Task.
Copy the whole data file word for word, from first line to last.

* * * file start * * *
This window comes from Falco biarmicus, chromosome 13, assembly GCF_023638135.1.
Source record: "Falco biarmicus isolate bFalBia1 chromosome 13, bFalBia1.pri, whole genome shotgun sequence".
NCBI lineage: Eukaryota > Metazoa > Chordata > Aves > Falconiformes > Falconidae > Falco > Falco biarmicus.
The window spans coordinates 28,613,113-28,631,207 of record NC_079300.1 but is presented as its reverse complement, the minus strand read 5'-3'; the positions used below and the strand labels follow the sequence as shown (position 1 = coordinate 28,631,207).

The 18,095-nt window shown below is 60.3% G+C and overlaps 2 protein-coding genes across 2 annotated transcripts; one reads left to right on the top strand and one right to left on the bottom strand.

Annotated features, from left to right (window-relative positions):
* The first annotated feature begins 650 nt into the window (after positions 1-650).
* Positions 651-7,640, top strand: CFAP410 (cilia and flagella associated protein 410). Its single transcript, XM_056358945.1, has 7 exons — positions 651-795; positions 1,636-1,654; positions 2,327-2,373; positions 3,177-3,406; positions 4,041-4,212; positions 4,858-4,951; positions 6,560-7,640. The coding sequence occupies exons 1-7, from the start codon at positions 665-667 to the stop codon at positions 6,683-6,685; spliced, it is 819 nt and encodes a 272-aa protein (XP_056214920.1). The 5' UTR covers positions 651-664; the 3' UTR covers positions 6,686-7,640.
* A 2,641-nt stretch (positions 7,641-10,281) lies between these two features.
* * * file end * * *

This window comes from Falco biarmicus, chromosome 13, assembly GCF_023638135.1.
Source record: "Falco biarmicus isolate bFalBia1 chromosome 13, bFalBia1.pri, whole genome shotgun sequence".
NCBI lineage: Eukaryota > Metazoa > Chordata > Aves > Falconiformes > Falconidae > Falco > Falco biarmicus.
The window spans coordinates 28,613,113-28,631,207 of record NC_079300.1 but is presented as its reverse complement, the minus strand read 5'-3'; the positions used below and the strand labels follow the sequence as shown (position 1 = coordinate 28,631,207).

The 18,095-nt window shown below is 60.3% G+C and overlaps 2 protein-coding genes across 2 annotated transcripts; one reads left to right on the top strand and one right to left on the bottom strand.

Annotated features, from left to right (window-relative positions):
* The first annotated feature begins 650 nt into the window (after positions 1-650).
* Positions 651-7,640, top strand: CFAP410 (cilia and flagella associated protein 410). Its single transcript, XM_056358945.1, has 7 exons — positions 651-795; positions 1,636-1,654; positions 2,327-2,373; positions 3,177-3,406; positions 4,041-4,212; positions 4,858-4,951; positions 6,560-7,640. The coding sequence occupies exons 1-7, from the start codon at positions 665-667 to the stop codon at positions 6,683-6,685; spliced, it is 819 nt and encodes a 272-aa protein (XP_056214920.1). The 5' UTR covers positions 651-664; the 3' UTR covers positions 6,686-7,640.
* A 2,641-nt stretch (positions 7,641-10,281) lies between these two features.